"Yours is the kind of family I never had, but always wanted," the young man said.
An older man asked his wife, "What one thing didn't you have as a child that would have made a difference in your life?"
She'd never thought about that. She compared her life as a child growing up to what she knew-or thought she did-about his.
"I didn't have everything I wanted, but I had pretty much what I needed," she answered. "What about you?"
Think about that for a moment.
We take the simplest things for granted. And often we don't think about the impact, the long term effects of those littlest thingslike a toothbrush; like the magic words "please," "thank you," "excuse me," and "I'm sorry." We don't consider that one careless moment that can alter lives forever, not just the person making the life-altering choice, but all the people who suffer through with them, who care about and love that person.
What can one drink hurt? asks the pregnant woman. Has she ever seen a child with Fetal Alcohol Spectrum Disorder?
"I'll have one for the road." How many had that one for the road and didn't make it homeor caused an accident that prevented an innocent bystander from going home and see first-hand what they will remember for the rest of their lives?
What about the girl who nearly died from dehydration resulting from alcohol poisoning? She was just having a good time. She didn't even know what alcohol poisoning was. And the people she was with didn't care enough about her to take her for treatment at the emergency room. They thought it would pass or she'd sleep it off. What if her sister hadn't shown up when she did?
It's the little things we don't think about that can cause harm. The dangers, the risks, seem negligible. And maybe they are. Knowledge is the key: Knowing yourself and understanding what's best and right for you. You may never know what circumstances you avoid when you consider what your consequences will be before you do what you think you want to do. And while you have the right to do what you want to do, so does everyone around you.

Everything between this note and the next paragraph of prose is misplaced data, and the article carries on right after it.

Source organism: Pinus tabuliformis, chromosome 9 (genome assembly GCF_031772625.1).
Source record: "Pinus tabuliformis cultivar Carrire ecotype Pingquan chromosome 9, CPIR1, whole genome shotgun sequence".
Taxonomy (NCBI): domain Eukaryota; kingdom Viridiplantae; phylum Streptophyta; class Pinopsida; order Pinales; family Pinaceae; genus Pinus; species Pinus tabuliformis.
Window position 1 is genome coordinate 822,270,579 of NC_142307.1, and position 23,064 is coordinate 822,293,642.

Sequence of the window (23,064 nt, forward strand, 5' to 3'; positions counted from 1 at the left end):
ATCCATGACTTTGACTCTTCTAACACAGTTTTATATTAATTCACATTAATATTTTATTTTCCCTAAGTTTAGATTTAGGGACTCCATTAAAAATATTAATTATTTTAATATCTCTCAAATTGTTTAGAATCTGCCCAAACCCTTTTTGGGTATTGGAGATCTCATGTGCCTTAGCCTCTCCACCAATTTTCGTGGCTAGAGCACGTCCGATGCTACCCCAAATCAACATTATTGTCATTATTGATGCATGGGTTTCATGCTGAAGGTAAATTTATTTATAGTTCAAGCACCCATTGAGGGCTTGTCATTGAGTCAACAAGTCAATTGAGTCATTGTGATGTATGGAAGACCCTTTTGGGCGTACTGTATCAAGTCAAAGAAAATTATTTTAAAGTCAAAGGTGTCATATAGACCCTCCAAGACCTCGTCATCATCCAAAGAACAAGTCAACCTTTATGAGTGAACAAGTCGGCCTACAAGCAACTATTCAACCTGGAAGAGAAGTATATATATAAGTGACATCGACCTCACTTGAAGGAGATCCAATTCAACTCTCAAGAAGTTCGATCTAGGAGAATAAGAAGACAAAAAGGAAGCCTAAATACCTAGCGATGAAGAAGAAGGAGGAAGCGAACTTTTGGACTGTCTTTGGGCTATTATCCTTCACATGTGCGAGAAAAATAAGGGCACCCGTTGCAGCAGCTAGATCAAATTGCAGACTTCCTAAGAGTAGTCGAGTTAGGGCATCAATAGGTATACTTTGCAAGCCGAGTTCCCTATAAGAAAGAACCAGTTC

"I have the right to do what I want to with my body," said the young woman to her mother who objected to tattoos and face piercings.
"And potential employers have the right not to hire you if your appearance is going to offend their customers. I don't want to walk into a restaurant and see metal in an eyebrow, a lip, a chin or any other parts!" Mom said.
It takes just one poor choice. One hasty, careless decision can be costly emotionally or financially.
Light displays are illuminating neighborhoods. Shoppers are delighting merchants. Parties are planned and executed.
Drinking and driving is not a good mix.
Drugs and driving are not a good mix.
Drugs and alcohol combined are a real bad idea.
Self-medicating with alcohol and drugs may seem to work, but sooner or later when you are sober, your issues will be waiting for you. What are your children learning from you as you make your choices? Life is lessons learned.
Honor your family, your friends and yourself with traditions that draw you close this holiday season as we celebrate family. Be the kind of family you wish you'd had as a child, if that's not what you have. Someone has to take the initiative to lead the family. And we all have the entire month of December to celebrate our families. Make cookies, fudge, buckeye candy, and maybe some hard tack. String a few lights around your front door. Write out some Christmas cards and personally deliver the local ones and visit for a few minutes. Sing Christmas carols as you trim the tree, even if it's just a Charlie Brown Christmas tree, which seems to be popular this year.
One little heads up, Mom and Dad. The issue with those decaf sweetened high alcohol drinks in the 23.5-ounce cans are equal to four to five 12-ounce cans of beer. They don't cost much and make a cheap drunk affordable, advises Join Together, an online source from Boston University School of Public Health.
Family Recovery Center promotes the well-being of individuals, families and communities through its education, prevention and treatment programs for substance abuse and related issues. For more information contact FRC at 964 N. Market St., Lisbon; phone, 330-424-1468 or e-mail, firstname.lastname@example.org.